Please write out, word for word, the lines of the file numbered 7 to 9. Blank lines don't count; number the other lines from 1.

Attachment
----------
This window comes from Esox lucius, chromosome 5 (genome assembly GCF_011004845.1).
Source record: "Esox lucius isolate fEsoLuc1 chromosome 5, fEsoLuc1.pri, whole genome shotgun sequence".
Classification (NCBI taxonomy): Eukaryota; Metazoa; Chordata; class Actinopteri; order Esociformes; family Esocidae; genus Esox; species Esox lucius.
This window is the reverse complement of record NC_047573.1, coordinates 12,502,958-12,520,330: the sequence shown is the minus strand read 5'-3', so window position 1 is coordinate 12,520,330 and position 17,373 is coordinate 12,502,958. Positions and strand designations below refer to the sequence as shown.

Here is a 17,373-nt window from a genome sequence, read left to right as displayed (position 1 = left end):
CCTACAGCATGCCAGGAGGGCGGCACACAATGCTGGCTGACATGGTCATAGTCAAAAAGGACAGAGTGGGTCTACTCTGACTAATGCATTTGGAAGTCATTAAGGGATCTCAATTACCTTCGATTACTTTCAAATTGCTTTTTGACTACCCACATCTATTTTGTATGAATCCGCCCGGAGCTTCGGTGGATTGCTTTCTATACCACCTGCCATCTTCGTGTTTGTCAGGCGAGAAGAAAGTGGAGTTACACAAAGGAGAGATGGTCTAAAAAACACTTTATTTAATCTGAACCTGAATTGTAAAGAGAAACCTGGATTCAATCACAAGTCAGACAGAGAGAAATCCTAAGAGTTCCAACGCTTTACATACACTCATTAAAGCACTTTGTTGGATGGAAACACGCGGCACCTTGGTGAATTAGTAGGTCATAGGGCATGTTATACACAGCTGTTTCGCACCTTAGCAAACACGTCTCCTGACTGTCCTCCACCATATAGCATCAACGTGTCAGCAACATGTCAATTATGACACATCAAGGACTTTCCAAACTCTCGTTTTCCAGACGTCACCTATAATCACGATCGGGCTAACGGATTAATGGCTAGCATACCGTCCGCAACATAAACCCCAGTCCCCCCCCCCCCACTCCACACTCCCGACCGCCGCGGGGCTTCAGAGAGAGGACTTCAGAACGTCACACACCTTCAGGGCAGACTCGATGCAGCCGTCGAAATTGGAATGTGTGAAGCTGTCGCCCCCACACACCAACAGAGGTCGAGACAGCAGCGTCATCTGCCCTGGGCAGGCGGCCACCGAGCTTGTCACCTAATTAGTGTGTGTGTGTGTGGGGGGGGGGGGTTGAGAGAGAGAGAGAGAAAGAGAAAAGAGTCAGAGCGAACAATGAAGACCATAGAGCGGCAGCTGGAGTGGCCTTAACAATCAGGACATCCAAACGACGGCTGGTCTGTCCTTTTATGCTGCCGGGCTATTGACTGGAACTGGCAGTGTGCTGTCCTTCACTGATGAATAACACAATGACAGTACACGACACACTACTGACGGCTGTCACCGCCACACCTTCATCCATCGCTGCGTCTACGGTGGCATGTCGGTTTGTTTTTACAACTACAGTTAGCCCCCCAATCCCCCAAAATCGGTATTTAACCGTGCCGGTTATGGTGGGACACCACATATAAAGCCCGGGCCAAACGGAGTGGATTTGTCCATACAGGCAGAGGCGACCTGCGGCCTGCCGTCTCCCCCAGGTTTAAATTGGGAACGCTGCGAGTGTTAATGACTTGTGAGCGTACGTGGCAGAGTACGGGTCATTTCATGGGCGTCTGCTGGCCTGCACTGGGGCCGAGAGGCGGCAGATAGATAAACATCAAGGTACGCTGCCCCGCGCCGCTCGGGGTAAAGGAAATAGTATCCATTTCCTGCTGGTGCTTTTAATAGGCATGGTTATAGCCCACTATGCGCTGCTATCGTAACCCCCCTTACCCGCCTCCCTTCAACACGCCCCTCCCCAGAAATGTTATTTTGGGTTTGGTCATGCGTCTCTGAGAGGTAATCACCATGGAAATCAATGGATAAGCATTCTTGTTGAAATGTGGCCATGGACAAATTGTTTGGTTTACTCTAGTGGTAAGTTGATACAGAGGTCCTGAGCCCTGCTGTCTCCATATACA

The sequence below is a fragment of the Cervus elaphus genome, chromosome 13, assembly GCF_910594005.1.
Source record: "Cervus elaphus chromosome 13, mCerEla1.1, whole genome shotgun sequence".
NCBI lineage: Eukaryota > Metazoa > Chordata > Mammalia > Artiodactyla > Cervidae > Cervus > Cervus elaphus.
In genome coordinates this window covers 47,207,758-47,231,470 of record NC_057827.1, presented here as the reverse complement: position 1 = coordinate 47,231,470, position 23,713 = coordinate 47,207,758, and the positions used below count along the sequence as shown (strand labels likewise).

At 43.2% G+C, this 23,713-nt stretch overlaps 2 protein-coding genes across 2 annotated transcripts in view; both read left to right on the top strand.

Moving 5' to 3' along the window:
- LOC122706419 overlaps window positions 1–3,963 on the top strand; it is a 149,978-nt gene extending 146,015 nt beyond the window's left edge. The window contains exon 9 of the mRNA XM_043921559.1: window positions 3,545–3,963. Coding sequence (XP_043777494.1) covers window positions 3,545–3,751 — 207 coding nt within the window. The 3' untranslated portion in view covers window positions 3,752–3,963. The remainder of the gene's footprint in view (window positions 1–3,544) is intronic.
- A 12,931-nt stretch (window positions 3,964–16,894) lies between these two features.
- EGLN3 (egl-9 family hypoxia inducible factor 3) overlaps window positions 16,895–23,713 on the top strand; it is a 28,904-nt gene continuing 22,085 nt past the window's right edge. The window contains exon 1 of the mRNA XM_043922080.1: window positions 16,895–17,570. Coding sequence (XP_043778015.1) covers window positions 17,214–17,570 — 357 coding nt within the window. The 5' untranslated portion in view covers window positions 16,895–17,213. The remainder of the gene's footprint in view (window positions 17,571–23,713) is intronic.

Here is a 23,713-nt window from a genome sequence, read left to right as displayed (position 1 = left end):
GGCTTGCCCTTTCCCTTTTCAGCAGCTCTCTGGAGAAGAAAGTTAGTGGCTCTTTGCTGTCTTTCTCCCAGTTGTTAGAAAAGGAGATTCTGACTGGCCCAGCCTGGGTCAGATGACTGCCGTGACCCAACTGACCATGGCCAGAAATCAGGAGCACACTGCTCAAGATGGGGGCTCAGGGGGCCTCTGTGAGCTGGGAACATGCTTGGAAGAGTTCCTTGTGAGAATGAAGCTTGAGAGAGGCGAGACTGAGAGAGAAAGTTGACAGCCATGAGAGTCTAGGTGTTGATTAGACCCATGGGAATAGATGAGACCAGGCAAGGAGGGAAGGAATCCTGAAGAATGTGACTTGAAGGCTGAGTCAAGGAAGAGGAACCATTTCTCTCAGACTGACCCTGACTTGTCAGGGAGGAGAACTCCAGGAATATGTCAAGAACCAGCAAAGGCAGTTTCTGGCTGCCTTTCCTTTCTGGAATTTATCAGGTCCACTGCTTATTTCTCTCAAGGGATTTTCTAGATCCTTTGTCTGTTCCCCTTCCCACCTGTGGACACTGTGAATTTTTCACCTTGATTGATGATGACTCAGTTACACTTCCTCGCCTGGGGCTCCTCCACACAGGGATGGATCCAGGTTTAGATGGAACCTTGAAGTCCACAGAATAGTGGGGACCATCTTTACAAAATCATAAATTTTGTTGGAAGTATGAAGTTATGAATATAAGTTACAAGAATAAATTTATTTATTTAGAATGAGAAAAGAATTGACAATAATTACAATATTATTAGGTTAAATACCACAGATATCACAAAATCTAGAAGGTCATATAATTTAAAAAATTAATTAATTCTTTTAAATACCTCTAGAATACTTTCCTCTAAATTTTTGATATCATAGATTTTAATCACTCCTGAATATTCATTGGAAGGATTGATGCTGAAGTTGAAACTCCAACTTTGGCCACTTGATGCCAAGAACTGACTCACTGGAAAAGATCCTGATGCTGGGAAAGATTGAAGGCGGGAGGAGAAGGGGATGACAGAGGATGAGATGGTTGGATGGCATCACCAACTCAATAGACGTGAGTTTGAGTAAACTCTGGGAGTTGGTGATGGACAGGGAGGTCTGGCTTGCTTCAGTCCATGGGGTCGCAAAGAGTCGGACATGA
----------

The sequence below is a fragment of the Cervus elaphus genome, chromosome 13, assembly GCF_910594005.1.
Source record: "Cervus elaphus chromosome 13, mCerEla1.1, whole genome shotgun sequence".
NCBI lineage: Eukaryota > Metazoa > Chordata > Mammalia > Artiodactyla > Cervidae > Cervus > Cervus elaphus.